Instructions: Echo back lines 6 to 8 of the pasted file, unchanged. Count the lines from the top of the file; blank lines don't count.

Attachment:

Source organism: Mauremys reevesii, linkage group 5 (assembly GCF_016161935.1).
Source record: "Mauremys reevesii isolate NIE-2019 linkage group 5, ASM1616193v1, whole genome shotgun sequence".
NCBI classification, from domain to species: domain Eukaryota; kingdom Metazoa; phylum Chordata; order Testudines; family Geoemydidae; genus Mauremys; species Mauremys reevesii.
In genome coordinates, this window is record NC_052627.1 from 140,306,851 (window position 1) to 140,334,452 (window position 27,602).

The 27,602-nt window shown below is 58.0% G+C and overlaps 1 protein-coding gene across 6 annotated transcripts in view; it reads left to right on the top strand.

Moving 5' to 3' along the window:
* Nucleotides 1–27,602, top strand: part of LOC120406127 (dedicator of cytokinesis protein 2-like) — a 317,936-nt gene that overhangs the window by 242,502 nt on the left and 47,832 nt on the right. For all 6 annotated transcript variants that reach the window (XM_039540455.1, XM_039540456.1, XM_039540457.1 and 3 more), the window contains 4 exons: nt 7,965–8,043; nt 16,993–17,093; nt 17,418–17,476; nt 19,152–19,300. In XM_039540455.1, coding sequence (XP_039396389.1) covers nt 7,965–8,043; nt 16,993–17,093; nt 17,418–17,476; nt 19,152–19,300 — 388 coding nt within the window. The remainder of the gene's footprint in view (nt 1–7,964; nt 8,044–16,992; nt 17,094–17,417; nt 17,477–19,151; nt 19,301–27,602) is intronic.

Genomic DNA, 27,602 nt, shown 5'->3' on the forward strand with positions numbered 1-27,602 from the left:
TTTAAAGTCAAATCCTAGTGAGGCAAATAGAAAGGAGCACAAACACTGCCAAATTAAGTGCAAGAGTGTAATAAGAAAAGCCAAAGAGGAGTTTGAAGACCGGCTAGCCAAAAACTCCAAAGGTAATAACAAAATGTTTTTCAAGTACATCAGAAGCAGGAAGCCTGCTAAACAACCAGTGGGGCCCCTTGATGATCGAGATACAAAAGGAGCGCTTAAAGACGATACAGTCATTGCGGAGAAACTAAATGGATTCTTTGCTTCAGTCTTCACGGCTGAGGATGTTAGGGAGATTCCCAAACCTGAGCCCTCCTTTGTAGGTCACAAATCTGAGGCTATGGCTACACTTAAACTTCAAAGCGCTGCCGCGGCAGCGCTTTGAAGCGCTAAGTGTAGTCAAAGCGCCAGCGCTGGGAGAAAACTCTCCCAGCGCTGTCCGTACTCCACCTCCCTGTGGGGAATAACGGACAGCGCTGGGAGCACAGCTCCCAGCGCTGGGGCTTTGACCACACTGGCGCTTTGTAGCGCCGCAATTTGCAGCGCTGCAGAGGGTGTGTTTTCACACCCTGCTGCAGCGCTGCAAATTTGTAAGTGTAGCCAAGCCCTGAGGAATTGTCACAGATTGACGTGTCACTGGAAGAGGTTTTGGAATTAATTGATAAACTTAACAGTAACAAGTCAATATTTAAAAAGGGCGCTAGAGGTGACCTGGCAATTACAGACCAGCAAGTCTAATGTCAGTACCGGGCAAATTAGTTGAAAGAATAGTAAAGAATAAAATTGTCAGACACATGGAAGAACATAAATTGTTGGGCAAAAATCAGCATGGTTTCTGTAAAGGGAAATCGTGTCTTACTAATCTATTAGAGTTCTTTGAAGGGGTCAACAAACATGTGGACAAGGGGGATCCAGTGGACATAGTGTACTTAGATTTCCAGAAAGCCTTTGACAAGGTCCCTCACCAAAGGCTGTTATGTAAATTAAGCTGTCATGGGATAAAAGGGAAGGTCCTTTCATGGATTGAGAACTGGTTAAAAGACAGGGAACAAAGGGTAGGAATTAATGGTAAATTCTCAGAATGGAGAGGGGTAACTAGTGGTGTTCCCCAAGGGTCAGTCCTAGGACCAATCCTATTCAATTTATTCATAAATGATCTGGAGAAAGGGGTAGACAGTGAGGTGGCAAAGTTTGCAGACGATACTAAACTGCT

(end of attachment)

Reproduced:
Moving 5' to 3' along the window:
* Nucleotides 1–27,602, top strand: part of LOC120406127 (dedicator of cytokinesis protein 2-like) — a 317,936-nt gene that overhangs the window by 242,502 nt on the left and 47,832 nt on the right. For all 6 annotated transcript variants that reach the window (XM_039540455.1, XM_039540456.1, XM_039540457.1 and 3 more), the window contains 4 exons: nt 7,965–8,043; nt 16,993–17,093; nt 17,418–17,476; nt 19,152–19,300. In XM_039540455.1, coding sequence (XP_039396389.1) covers nt 7,965–8,043; nt 16,993–17,093; nt 17,418–17,476; nt 19,152–19,300 — 388 coding nt within the window. The remainder of the gene's footprint in view (nt 1–7,964; nt 8,044–16,992; nt 17,094–17,417; nt 17,477–19,151; nt 19,301–27,602) is intronic.

Genomic DNA, 27,602 nt, shown 5'->3' on the forward strand with positions numbered 1-27,602 from the left: